As part of its commitment to training a more diverse genomics workforce, NHGRI has created the Future Leaders Advancing Genomic Sciences in Health Innovation Postdoctoral Program (FLAGSHIP). FLAGSHIP aims to train a cadre of early career postdoctoral scientists to become tomorrow’s leaders in genomic sciences and help build a genomics workforce that better represents the diversity of the US population. Ideal candidates will be on a career trajectory to independent research, will want to build diverse research groups, and will aim to apply advanced genetics and genomics approaches to benefit people of all ancestries. NHGRI encourages individuals from racial and ethnic groups who have been underrepresented in biomedical research, individuals with disabilities, and individuals from disadvantaged backgrounds to apply. The deadline to apply is June 15, 2023.

NIH SmAHT program awards $150 million to investigate genomic variation in human tissues



The NIH Common Fund has launched the Somatic Mosaicism across Human Tissues (SMaHT) Network, which seeks to discover the influence of somatic mosaicism — a poorly understood form of genomic variation — on human biology and disease. The SMaHT Network will develop state-of-the-art technologies to catalog the extent of somatic genomic mosaicism in different cell types and tissues as well as across human life stages. By cataloging somatic mosaicism in human tissues, the SMaHT Network will provide foundational knowledge that will enable research on the role that somatic genomic variation plays in human development, aging, and a wide range of diseases and disorders. NIH is providing $150 million in funds over five years to establish the SMaHT Network through grant awards for a Tissue Procurement Center, five Genome Characterization Centers, a Data Analysis Center, 14 Tool Development Projects, and an Organizational Center.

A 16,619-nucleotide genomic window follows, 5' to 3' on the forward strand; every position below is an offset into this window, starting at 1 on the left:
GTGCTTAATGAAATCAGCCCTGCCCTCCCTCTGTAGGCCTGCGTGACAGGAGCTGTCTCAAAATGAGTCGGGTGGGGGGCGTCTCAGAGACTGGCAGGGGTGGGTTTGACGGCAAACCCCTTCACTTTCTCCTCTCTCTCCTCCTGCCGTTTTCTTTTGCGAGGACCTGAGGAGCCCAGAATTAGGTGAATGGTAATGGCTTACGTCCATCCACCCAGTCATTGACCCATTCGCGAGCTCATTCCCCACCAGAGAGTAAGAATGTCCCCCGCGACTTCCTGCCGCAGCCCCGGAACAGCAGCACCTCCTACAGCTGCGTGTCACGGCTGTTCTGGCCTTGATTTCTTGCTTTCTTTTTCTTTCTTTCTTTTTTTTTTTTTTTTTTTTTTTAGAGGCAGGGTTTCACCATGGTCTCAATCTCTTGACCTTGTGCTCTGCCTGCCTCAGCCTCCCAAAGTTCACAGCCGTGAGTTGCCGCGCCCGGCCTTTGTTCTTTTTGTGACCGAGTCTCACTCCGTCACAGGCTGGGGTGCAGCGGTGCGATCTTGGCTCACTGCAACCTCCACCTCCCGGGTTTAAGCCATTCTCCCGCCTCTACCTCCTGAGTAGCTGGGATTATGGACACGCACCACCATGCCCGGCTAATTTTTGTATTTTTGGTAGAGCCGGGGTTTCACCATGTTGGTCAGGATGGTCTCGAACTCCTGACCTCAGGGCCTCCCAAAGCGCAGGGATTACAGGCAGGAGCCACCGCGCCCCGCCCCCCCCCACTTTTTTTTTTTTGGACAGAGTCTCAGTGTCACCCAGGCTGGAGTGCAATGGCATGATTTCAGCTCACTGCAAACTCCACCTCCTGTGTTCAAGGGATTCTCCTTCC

NHGRI scientists among Samuel J. Heyman Service to America Medal finalists

Sammies Finalists: Arang Rhie, Adam Phillippy and Sergey Koren


Arang Rhie, Adam Phillippy, and Sergey Koren of NHGRI's intramural Genome Informatics Section in the Computational and Statistical Genomics Branch are finalists in the Science, Technology, and Environment category of the Samuel J. Heyman Service to America Medals, also known as the “Sammies.” Each year, the Sammies honor the remarkable and inspiring accomplishments of federal employees. This group was nominated for their work in the Telomere-to-Telomere (T2T) Consortium, which successfully generated the first complete assembly of a human genome sequence. These researchers filled in the final gaps, which were the most difficult parts of our genetic makeup to assemble, shedding new light on our biological blueprint and opening up scientific frontiers that could advance the study of human disease.

Genomic Research Spotlight

The Newfoundland and Labrador mosaic founder population descended from an Irish and British diaspora 300 years ago
Gilbert et al.
Commun Biol 6, 469 (2023). PMC10147672 


Lawrence Brody, Ph.D., director of the Division of Genomics and Society, was recently involved in a study that surveyed genomic diversity among people of European descent in Newfoundland and Labrador, a province in the northeast of Canada. The genomic data, which came from 1,807 inhabitants of Newfoundland and Labrador, indicate a significant reduction in genomic diversity approximately 300 years ago. These data agree with historical records, which describe how British and Irish settlers came to this remote region in the 18th and 19th centuries and how the European-descended population has since remained isolated. Isolated populations often have higher frequencies of clinically important rare genomic variants. Thus, this study lays the groundwork for further research with this population to uncover genetic contributions to disease. 


This research was supported by work performed in the NHGRI Intramural Research Program.

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About The Genomics Landscape

A monthly update from the NHGRI Director on activities and accomplishments from the institute and the field of genomics.

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Last updated: June 1, 2023